My Lords, my noble Friend (Lord Hampton) in the concluding part of his speech, appeared entirely to forget that he had altered his Notice as it orginally stood on the Paper, and that in lieu of a Question as to the intention of the Government he had substituted a Resolution embodying a policy of his own. Accordingly I have now no Question to answer on behalf of the Government. But though I need not be at the pains of replying to a Question which has not been put, I shall address myself to some of the observations made to your Lordships by my noble Friend with the view of showing you that the House ought not to concur in his Motion. My noble Friend, in the course of his observations, told your Lordships that he referred to offices and not to individuals, and that he had no intention to reflect on mo, and in return I shall speak as if the Lord President were some other individual than the person who has now the honour of addressing your Lordships. I must, in the first place, remark that I waited to hear from my noble Friend, as he went on, what great failures had attended the carrying on of the business of the Committee of Council. In the early part of his speech my noble Friend commented a great deal on the constitution of the Department. He said it was anomalous, inconvenient, and such as had no precedent in this country. Taking the Committee of Council as a whole, I venture to think that it is a very convenient organization for the carrying on of business, because by means of it the President has an opportunity of advising with the other Members of the Government on the various measures connected with education. In matters relating to education in Scotland we have the advantage of the knowledge of the Lord Advocate, and in all matters relating to education in this country we have the counsels of my noble Friend the Minister for India, and for the Army my right hon. Friend the Secretary for War. My noble Friend referred to a speech made by the late Lord Derby in 1856; but on looking to that speech I do not think it supports the proposition of my noble Friend to the extent he seems to suppose. Lord Derby said the time might come when it would be necessary to appoint a Minister of Education, and that he thought the Prime Minister and the Minister of Education should then be one and the same person. I shall not now, my Lords, go into the question whether the Prime Minister should be President of the Council or I should be Prime Minister; but I do not think Lord Derby's observations were intended to have the application which my noble Friend seeks to give them. As to the various kinds of business which my noble Friend referred to as being discharged by the Committee of Council, I would remind him that many matters relating to the public health are not now within the duties of the Committee; they have been handed over to the Local Government Board. As to museums, and the department of Science and Art, my noble Friend did not show us why the arrangements under which the Museums at South Kensington and Bethnal Green are conducted are not to be regarded as satisfactory; and my noble Friend did not state what he proposed to do as to them. My noble Friend referred to the state of things which existed in 1856, and thence down to 1865—but we have got a step forward since 1865. He says there ought to be a Minister of Education. My answer is that there exists a Minister of Education, and I have the honour to be that Minister. That is plain from an Order in Council dated in 1856, after the appointment of a Vice President. There is another Minister, whether you like to call him an Under Secretary or Vice President of the Council, who is second to the President; but nothing can be more decisive, clear, and conclusive than that the Lord President of the Council is Minister of Education, and that he is responsible for everything that goes on in the Department of Education—and he is in truth a Minister of Education with a seat in the Cabinet. My noble Friend does not attack the appointments to either office. That of Vice President has been filled by such men as Mr. Lowe, Lord Aberdare, and Mr. Forster, and I would ask where could you find men better qualified for the post? I think the same question may be put in respect of my noble Friend Lord Sandon, who is now Vice President. My noble Friend (Lord Hampton) has referred to the Bill introduced by the Duke of Marlborough in 1868, for the appointment of a Minister of Education, which Bill fell through; but the state of things in respect of education has entirely altered since then. At that time the Department had to overtake all the work of education throughout the country; but the Act passed by the late Government in 1870, has relieved it of much of that work. True a largo amount of additional work immediately followed the passing of that Act; but it has been greatly reduced since, and there is no such difficulty in carrying on the business of the Department as my noble Friend supposes; and though there is a very large number of school boards—some 700 or 800—very little acquaintance with habits of business enables the Ministers of the Department to get through the business which conies from the School Boards. Then as to the Endowed School Commission, I can assure my noble Friend that the questions which come before the Lord President arising out of the schemes give but comparatively little trouble. The details are easily mastered, and I think the schemes which have been dealt with by me have been settled satisfactorily. I think I may assert so much because no complaints have been made on that head in respect of schemes which have received the sanction of the Department. My noble Friend referred to the evidence given by Lord Russell before his Committee; but I see that when asked as to the responsibility of the Department, Lord Russell said there was no responsibility on it beyond what occurred in other offices. And on one point I would remind my noble Friend that if you appoint a Minister of Instruction you do not thereby get rid of responsibility. On looking at the evidence given to the Committee by my noble Friend opposite (Earl Granville), who presided over the Education Department for many years, I do not think that he alleged that he found any difficulty in conducting its business, and I think the view he took was that he was the responsible Minister. My noble Friend quoted Mr. Lowe, but he did not cite one remark which was made by that light hon. Gentleman. He was asked, how the Department was managed? and he replied that it was managed very much like other Departments. Matters of routine go to the gentlemen at the head of the various permanent offices, from whom they are passed on to the very able Permanent Secretary (Sir Francis Sandford), who considers points and discusses them with the Vice-President, who again takes counsel with the President. Mr. Lowe described it as a system of sieves, and said that what was too large to go through his sieve, he passed on to the Lord President. I do not know whether my noble Friend intends that the jurisdiction of his Minister of Instruction should extend to Ireland? If he has not thought of this point, I leave it to him for his consideration before the next time he brings on his Motion. But supposing he succeeds with his Motion, who is to be his Minister? Would he be a Secretary of State having an Under Secretary? In such case I ask my noble Friend, in pity, what does he propose to do with the Lord President of the Council, who now holds official rank in the Government next after the Prime Minister and Lord Chancellor? What duties would he leave to the Lord President? In fact, if the scheme of my noble Friend were carried out, and a Secretary of State was to be made Minister of Education, nothing would be left for the President of the Council, except the drawing up of Orders in Council, which are clone in the Department, and over which he has no real supervision, and it seems to me that the President of the Council would subside into a first-class Veterinary Surgeon. I do not think I should discharge the duties of that office to the satisfaction of the country. On that ground, therefore, I should dispute the advisability of my noble Friend assigning me such an appointment. My noble Friend has stated that he has appeared before me on two or three occasions lately as introducer of deputations of schoolmasters and agriculturists. I hope and fancy from what passed on these occasions, that those who presided over the Department—not myself alone, but my noble Friend Lord Sandon—for we act most cordially together, and there can be no one more satisfactory to his Colleagues than my noble Friend—did not exhibit any ignorance of what was going on in either subject. I know I can say for myself that I felt quite equal to my noble Friend on all these occasions. For these reasons I do not think the time has arrived for appointing a Minister of Education. But if there ever was such a time it was before the great measure of education had been passed by the late Government, when there might have been some plea for it. I will not go now into the question whether the people of this country are or are not in favour of a religious education, for I do not think it comes within the terms of the Resolution. The subject has now been sufficiently long before the public and the Department, and the Department are perfectly satisfied that they can deal with everything that comes before them connected with the education of the country. For this reason I shall think it my duty to meet with a negative the Motion of my noble Friend.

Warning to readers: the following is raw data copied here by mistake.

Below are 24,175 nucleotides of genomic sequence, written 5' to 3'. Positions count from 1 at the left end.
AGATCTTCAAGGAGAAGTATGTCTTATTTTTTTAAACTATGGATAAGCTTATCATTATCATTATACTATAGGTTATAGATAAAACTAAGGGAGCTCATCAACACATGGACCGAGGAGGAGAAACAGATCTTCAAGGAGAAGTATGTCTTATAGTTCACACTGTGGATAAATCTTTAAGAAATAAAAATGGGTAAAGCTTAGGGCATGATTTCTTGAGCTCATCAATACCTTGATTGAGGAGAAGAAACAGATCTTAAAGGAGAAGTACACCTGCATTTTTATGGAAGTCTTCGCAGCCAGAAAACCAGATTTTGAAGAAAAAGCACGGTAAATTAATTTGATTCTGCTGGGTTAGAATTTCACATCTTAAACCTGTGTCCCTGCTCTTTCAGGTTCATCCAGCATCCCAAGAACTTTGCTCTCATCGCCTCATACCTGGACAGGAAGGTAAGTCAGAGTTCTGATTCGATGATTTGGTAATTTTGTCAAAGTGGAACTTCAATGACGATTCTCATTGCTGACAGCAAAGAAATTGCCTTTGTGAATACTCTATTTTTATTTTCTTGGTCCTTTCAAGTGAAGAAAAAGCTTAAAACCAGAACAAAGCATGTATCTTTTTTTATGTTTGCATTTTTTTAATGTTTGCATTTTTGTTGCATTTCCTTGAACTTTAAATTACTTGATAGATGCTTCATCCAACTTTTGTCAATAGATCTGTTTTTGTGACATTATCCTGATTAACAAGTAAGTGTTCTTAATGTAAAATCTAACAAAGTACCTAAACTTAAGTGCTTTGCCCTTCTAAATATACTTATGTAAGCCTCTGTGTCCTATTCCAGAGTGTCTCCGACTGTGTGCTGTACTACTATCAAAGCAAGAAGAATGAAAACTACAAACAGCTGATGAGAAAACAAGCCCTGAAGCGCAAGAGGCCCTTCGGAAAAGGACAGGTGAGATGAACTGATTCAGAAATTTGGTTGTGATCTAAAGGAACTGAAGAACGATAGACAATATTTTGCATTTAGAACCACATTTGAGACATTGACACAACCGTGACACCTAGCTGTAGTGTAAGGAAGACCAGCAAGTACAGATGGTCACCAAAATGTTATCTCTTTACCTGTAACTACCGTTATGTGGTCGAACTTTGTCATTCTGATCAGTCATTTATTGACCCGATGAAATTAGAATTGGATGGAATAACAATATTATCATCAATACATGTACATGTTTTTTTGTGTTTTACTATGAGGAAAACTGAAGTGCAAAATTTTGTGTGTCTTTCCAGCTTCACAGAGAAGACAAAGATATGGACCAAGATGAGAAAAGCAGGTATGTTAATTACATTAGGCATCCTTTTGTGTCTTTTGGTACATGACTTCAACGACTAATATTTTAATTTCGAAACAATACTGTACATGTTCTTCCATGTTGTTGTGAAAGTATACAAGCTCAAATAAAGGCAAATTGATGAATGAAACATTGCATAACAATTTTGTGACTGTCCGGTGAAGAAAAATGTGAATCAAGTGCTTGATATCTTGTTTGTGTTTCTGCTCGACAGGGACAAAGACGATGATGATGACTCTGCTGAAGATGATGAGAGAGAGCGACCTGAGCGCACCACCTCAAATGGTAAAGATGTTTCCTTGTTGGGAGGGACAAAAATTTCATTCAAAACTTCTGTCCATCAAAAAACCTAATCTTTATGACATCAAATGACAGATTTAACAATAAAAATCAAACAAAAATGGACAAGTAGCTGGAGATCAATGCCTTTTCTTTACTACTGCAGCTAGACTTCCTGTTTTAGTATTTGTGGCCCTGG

My Lords, after what has fallen from the noble Duke—and the noble Duke having said that he could not accept this Resolution and having given his reasons for that course—it is hardly necessary for me to add anything; but there is one point on which I wish to corroborate him. On the abstract question I entirely agree with my noble Friend who made this Motion—as to the immense importance of education. Abstractedly I see no objection to a Minister of Education; but, in order to prove his case it would be necessary to do what my noble Friend did not attempt—namely, to prove its necessity and show the practical inconveniences of the present system. As to whom the responsibility attaches I should say there could not be the slightest doubt on that subject, only that a noble Friend and Colleague of mine has given a somewhat contradictory opinion. The more, however, I think on it, the more convinced I am that the opinion I gave before the Committee was perfectly right. It appears to me quite clear, that notwithstanding the appointment of the Vice President of the Council to represent the Department in the House of Commons, the Minute which appointed a Vice President made it clear that it is the President of the Council who is responsible for all that occurs in the Department. The noble Duke the President of the Council is Minister of Education; and the very fact to which my noble Friend referred of the Department having been represented in the late Government by two Members of the Cabinet at the same time, if it tells at all, tells in favour of the Department as showing that two Ministers were likely to have more weight in the Cabinet than one. And hero there is a question which I would ask my noble Friend. Is the new Minister of Education whom he proposes, necessarily, to be a Member of the Cabinet or not? If it is not convenient for him to do so, it is quite clear that Education would lose very much by not being represented in the Cabinet as now by the President of the Council. I own there is something of anomaly in the Vice President of the Council having been, as in the late Government, a Member of the Cabinet. But his position there was not because he was Vice President, but because that office happened to be held by a person who from his political knowledge on all subjects, his weight in the House of Commons, and his power of speaking was considered to be a most advisable adjunct. As to the working of the Department, I have had longer experience on that point than the noble Duke, and I can sincerely say I never knew any inconvenience arising from the fact of the Vice President being the representative of the Department in the House of Commons. I think, on the one hand, there is considerable advantage in this case in having a person in this House the responsible Minister of Education; and on the other in having a Vice President of the Council instead of an Under Secretary in the House of Commons, as being higher in rank, and as giving the Prime Minister the power of selecting a person of superior position to fill that post. I do not think there would practically be any advantage in a change. But there is another point which I think worth your Lordships' attention. Is it desirable to increase the number of the great Departments of the State? I doubt it exceedingly. I put aside the question of the expense of the additional salaries of the staff of the new Department; but I think it most important not unnecessarily to create a large number of great Departments. Then the heads of great Departments have a claim to be in the Cabinet. I think in the formation of the present Government it was wisely decided to diminish the number in the Cabinet rather than to increase it. I remember a good many years ago, when a Government was formed by the father of the noble Earl opposite (the Earl of Derby), many Members of our party regretted that he did not reduce his Cabinet to a much smaller number. Making the Cabinet unwieldy is not a good thing for the Administration. The noble Duke (the Duke of Richmond) stated that the late Lord Derby had said that in his opinion the Lord President of the Council ought to be Prime Minister. I think it has always been a disadvantage that the Prime Minister should have no particular office. I have thought that an easy way of getting rid of the difficulty would be to restore the office of Lord High Treasurer, which in that way would be most useful—but that is not the question now. Your Lordships must have observed that every now and then there is a demand for a Minister of Agriculture, and again another demand for a Minister of Education, both to be Members of the Cabinet. But I am quite sure myself that the multiplication of this class of great officials is a thing not to be desired.